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Effect of mutant alpha-synuclein on dopamine homeostasis in a new human mesencephalic cell line.

Lotharius, Julie LU ; Barg, Sebastian LU ; Wiekop, Pia; Lundberg, Cecilia LU ; Raymon, Heather K. and Brundin, Patrik LU (2002) In Journal of Biological Chemistry 277(41). p.38884-38894
Abstract
Mutations in alpha-synuclein have been linked to rare, autosomal dominant forms of Parkinsons disease. Despite its ubiquitous expression, mutant alpha-synuclein primarily leads to the loss of dopamine-producing neurons in the substantia nigra. Alpha-synuclein is a presynaptic nerve terminal protein of unknown function, though some studies suggest it is important for synapse formation and maintenance. The present study utilized a new human mesencephalic cell line, MESC2.10, to study the effect of A53T mutant alpha-synuclein on dopamine homeostasis. In addition to expressing markers of mature dopamine neurons, differentiated MESC2.10 cells are electrically active, produce dopamine, and express wild-type human alpha-synuclein.... (More)
Mutations in alpha-synuclein have been linked to rare, autosomal dominant forms of Parkinsons disease. Despite its ubiquitous expression, mutant alpha-synuclein primarily leads to the loss of dopamine-producing neurons in the substantia nigra. Alpha-synuclein is a presynaptic nerve terminal protein of unknown function, though some studies suggest it is important for synapse formation and maintenance. The present study utilized a new human mesencephalic cell line, MESC2.10, to study the effect of A53T mutant alpha-synuclein on dopamine homeostasis. In addition to expressing markers of mature dopamine neurons, differentiated MESC2.10 cells are electrically active, produce dopamine, and express wild-type human alpha-synuclein. Lentivirus-induced overexpression of A53T mutant alpha-synuclein in differentiated MESC2.10 cells resulted in downregulation of the vesicular dopamine transporter (VMAT2), decreased potassium-induced and increased amphetamine-induced dopamine release, enhanced cytoplasmic dopamine immunofluorescence, and increased intracellular levels of superoxide. These results suggest that mutant alpha-synuclein leads to an impairment in vesicular dopamine storage and consequent accumulation of dopamine in the cytosol, a pathogenic mechanism that underlies the toxicity of the psychostimulant amphetamine and the parkinsonian neurotoxin 1-methyl-4-phenylpyridinium. Interestingly, cells expressing A53T mutant alpha-synuclein were resistant to amphetamine-induced toxicity. Since extra-vesicular, cytoplasmic dopamine can be easily oxidized into reactive oxygen species and other toxic metabolites, mutations in alpha-synuclein might lead to Parkinsons disease by triggering protracted, low-grade dopamine toxicity resulting in terminal degeneration and ultimately cell death. (Less)
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author
organization
publishing date
type
Contribution to journal
publication status
published
subject
in
Journal of Biological Chemistry
volume
277
issue
41
pages
38884 - 38894
publisher
ASBMB
external identifiers
  • wos:000178529600111
  • scopus:0037064078
ISSN
1083-351X
DOI
10.1074/jbc.M205518200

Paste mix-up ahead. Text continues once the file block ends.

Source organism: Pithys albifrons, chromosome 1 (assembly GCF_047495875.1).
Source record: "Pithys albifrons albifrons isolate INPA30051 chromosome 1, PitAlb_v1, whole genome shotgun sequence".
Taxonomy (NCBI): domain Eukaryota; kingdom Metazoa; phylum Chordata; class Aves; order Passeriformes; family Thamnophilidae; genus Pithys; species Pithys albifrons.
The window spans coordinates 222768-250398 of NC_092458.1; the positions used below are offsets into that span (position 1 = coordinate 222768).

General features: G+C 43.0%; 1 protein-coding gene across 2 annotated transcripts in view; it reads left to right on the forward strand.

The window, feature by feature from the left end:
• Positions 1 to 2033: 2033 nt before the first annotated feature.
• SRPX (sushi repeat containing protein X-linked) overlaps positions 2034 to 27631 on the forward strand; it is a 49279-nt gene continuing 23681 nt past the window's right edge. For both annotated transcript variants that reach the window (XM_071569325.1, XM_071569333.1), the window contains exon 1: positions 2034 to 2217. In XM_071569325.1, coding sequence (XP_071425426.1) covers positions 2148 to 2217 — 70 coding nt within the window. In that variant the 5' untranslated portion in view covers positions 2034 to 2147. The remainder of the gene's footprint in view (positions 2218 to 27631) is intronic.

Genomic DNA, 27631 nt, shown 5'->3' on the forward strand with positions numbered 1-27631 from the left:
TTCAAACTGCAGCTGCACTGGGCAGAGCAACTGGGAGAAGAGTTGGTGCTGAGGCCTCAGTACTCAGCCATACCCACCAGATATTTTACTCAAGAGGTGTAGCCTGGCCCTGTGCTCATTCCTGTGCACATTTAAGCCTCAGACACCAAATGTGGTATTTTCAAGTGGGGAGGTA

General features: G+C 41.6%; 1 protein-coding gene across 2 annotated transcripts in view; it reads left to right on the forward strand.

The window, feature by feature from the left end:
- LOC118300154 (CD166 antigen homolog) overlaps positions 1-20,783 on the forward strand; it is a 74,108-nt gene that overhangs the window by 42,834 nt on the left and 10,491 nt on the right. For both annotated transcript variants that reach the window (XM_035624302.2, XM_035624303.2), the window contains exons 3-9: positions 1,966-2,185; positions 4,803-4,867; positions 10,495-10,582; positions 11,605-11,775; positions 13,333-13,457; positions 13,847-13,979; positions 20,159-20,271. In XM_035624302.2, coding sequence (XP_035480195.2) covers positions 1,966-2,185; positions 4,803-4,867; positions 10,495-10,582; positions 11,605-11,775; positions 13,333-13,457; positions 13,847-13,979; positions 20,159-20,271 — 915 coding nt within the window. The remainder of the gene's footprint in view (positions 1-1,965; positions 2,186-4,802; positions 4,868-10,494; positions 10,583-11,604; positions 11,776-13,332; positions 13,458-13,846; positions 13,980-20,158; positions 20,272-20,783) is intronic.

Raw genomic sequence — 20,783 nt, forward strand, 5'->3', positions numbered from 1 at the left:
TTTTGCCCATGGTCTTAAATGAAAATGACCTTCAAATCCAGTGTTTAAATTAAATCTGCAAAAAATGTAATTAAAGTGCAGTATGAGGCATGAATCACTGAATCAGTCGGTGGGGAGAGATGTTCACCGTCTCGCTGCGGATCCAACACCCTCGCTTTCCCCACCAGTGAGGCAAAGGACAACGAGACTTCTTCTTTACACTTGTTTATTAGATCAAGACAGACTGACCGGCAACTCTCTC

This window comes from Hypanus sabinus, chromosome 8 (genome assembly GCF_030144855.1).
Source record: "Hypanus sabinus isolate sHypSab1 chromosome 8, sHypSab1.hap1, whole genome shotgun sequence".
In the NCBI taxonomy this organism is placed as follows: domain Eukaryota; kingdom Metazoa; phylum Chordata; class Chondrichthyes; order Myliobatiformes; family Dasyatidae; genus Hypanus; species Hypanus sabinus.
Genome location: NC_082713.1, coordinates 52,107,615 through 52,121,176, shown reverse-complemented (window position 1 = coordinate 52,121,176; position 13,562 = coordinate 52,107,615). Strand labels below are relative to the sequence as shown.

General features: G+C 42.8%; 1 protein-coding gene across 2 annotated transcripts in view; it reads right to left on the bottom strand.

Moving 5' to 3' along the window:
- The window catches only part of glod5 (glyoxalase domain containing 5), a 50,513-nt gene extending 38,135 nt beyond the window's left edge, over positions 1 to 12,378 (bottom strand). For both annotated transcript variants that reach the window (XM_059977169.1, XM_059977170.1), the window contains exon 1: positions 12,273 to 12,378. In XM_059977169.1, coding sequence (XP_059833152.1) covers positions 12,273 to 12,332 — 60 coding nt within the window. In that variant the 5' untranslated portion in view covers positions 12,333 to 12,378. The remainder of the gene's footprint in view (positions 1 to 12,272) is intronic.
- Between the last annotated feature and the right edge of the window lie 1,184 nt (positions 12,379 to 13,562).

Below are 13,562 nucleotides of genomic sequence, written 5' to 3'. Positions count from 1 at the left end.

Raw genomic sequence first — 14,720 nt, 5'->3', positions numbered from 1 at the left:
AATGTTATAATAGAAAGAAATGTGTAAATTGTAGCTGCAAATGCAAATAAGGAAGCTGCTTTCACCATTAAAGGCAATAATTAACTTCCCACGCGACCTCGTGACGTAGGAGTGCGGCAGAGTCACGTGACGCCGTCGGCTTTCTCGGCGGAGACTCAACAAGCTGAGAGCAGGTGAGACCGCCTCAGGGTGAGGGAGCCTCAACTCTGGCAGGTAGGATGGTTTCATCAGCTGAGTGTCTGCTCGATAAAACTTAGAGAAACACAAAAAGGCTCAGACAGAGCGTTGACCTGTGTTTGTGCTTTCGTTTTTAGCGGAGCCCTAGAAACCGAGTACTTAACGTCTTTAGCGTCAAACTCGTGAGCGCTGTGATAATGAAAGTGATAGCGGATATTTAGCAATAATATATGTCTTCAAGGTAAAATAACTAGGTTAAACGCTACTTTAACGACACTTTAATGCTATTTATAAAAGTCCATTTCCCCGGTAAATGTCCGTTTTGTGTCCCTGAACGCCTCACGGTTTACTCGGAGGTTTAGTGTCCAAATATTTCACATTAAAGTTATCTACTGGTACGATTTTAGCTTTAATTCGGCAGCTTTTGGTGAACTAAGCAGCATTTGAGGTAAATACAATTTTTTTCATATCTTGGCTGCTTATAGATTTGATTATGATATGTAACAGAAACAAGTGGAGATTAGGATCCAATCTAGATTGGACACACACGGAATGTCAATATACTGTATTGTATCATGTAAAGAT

language
English
LU publication?
yes
id
53dae798-cb06-42fd-9cd7-b09df0c08643 (old id 109661)
alternative location
http://www.ncbi.nlm.nih.gov/entrez/query.fcgi?cmd=Retrieve&db=PubMed&list_uids=12145295&dopt=Abstract
date added to LUP
2007-07-17 10:38:34
date last changed
2017-12-10 03:41:47
@article{53dae798-cb06-42fd-9cd7-b09df0c08643,
  abstract     = {Mutations in alpha-synuclein have been linked to rare, autosomal dominant forms of Parkinsons disease. Despite its ubiquitous expression, mutant alpha-synuclein primarily leads to the loss of dopamine-producing neurons in the substantia nigra. Alpha-synuclein is a presynaptic nerve terminal protein of unknown function, though some studies suggest it is important for synapse formation and maintenance. The present study utilized a new human mesencephalic cell line, MESC2.10, to study the effect of A53T mutant alpha-synuclein on dopamine homeostasis. In addition to expressing markers of mature dopamine neurons, differentiated MESC2.10 cells are electrically active, produce dopamine, and express wild-type human alpha-synuclein. Lentivirus-induced overexpression of A53T mutant alpha-synuclein in differentiated MESC2.10 cells resulted in downregulation of the vesicular dopamine transporter (VMAT2), decreased potassium-induced and increased amphetamine-induced dopamine release, enhanced cytoplasmic dopamine immunofluorescence, and increased intracellular levels of superoxide. These results suggest that mutant alpha-synuclein leads to an impairment in vesicular dopamine storage and consequent accumulation of dopamine in the cytosol, a pathogenic mechanism that underlies the toxicity of the psychostimulant amphetamine and the parkinsonian neurotoxin 1-methyl-4-phenylpyridinium. Interestingly, cells expressing A53T mutant alpha-synuclein were resistant to amphetamine-induced toxicity. Since extra-vesicular, cytoplasmic dopamine can be easily oxidized into reactive oxygen species and other toxic metabolites, mutations in alpha-synuclein might lead to Parkinsons disease by triggering protracted, low-grade dopamine toxicity resulting in terminal degeneration and ultimately cell death.},
  author       = {Lotharius, Julie and Barg, Sebastian and Wiekop, Pia and Lundberg, Cecilia and Raymon, Heather K. and Brundin, Patrik},
  issn         = {1083-351X},
  language     = {eng},
  number       = {41},
  pages        = {38884--38894},
  publisher    = {ASBMB},
  series       = {Journal of Biological Chemistry},
  title        = {Effect of mutant alpha-synuclein on dopamine homeostasis in a new human mesencephalic cell line.},
  url          = {http://dx.doi.org/10.1074/jbc.M205518200},
  volume       = {277},
  year         = {2002},
}